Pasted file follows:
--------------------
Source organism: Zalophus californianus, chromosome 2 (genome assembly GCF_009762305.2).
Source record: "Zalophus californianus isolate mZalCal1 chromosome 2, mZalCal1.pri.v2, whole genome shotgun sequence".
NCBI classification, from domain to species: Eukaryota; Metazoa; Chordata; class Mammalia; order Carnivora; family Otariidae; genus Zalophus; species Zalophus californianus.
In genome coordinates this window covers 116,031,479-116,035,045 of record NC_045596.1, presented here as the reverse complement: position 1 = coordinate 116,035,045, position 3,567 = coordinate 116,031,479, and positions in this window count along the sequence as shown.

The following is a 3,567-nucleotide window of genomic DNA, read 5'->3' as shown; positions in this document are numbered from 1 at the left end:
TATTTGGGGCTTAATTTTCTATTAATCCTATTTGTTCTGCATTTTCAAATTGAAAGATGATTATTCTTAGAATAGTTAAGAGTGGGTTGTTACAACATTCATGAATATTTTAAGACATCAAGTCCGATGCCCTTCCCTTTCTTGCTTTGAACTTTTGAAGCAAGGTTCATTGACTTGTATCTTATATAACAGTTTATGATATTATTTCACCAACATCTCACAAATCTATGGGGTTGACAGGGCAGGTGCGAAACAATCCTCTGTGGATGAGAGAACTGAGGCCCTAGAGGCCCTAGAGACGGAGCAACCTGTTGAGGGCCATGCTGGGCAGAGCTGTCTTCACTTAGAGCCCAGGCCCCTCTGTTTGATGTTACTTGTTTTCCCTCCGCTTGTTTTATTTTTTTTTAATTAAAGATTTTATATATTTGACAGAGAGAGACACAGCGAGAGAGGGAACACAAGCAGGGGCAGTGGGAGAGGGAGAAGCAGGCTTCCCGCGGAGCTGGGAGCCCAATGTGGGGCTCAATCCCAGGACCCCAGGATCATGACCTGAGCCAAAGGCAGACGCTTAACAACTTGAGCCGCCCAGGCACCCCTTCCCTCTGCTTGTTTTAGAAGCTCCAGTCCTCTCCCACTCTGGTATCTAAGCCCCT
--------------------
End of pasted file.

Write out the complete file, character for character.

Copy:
Source organism: Zalophus californianus, chromosome 2 (genome assembly GCF_009762305.2).
Source record: "Zalophus californianus isolate mZalCal1 chromosome 2, mZalCal1.pri.v2, whole genome shotgun sequence".
NCBI classification, from domain to species: Eukaryota; Metazoa; Chordata; class Mammalia; order Carnivora; family Otariidae; genus Zalophus; species Zalophus californianus.
In genome coordinates this window covers 116,031,479-116,035,045 of record NC_045596.1, presented here as the reverse complement: position 1 = coordinate 116,035,045, position 3,567 = coordinate 116,031,479, and positions in this window count along the sequence as shown.

The following is a 3,567-nucleotide window of genomic DNA, read 5'->3' as shown; positions in this document are numbered from 1 at the left end:
TATTTGGGGCTTAATTTTCTATTAATCCTATTTGTTCTGCATTTTCAAATTGAAAGATGATTATTCTTAGAATAGTTAAGAGTGGGTTGTTACAACATTCATGAATATTTTAAGACATCAAGTCCGATGCCCTTCCCTTTCTTGCTTTGAACTTTTGAAGCAAGGTTCATTGACTTGTATCTTATATAACAGTTTATGATATTATTTCACCAACATCTCACAAATCTATGGGGTTGACAGGGCAGGTGCGAAACAATCCTCTGTGGATGAGAGAACTGAGGCCCTAGAGGCCCTAGAGACGGAGCAACCTGTTGAGGGCCATGCTGGGCAGAGCTGTCTTCACTTAGAGCCCAGGCCCCTCTGTTTGATGTTACTTGTTTTCCCTCCGCTTGTTTTATTTTTTTTTAATTAAAGATTTTATATATTTGACAGAGAGAGACACAGCGAGAGAGGGAACACAAGCAGGGGCAGTGGGAGAGGGAGAAGCAGGCTTCCCGCGGAGCTGGGAGCCCAATGTGGGGCTCAATCCCAGGACCCCAGGATCATGACCTGAGCCAAAGGCAGACGCTTAACAACTTGAGCCGCCCAGGCACCCCTTCCCTCTGCTTGTTTTAGAAGCTCCAGTCCTCTCCCACTCTGGTATCTAAGCCCCT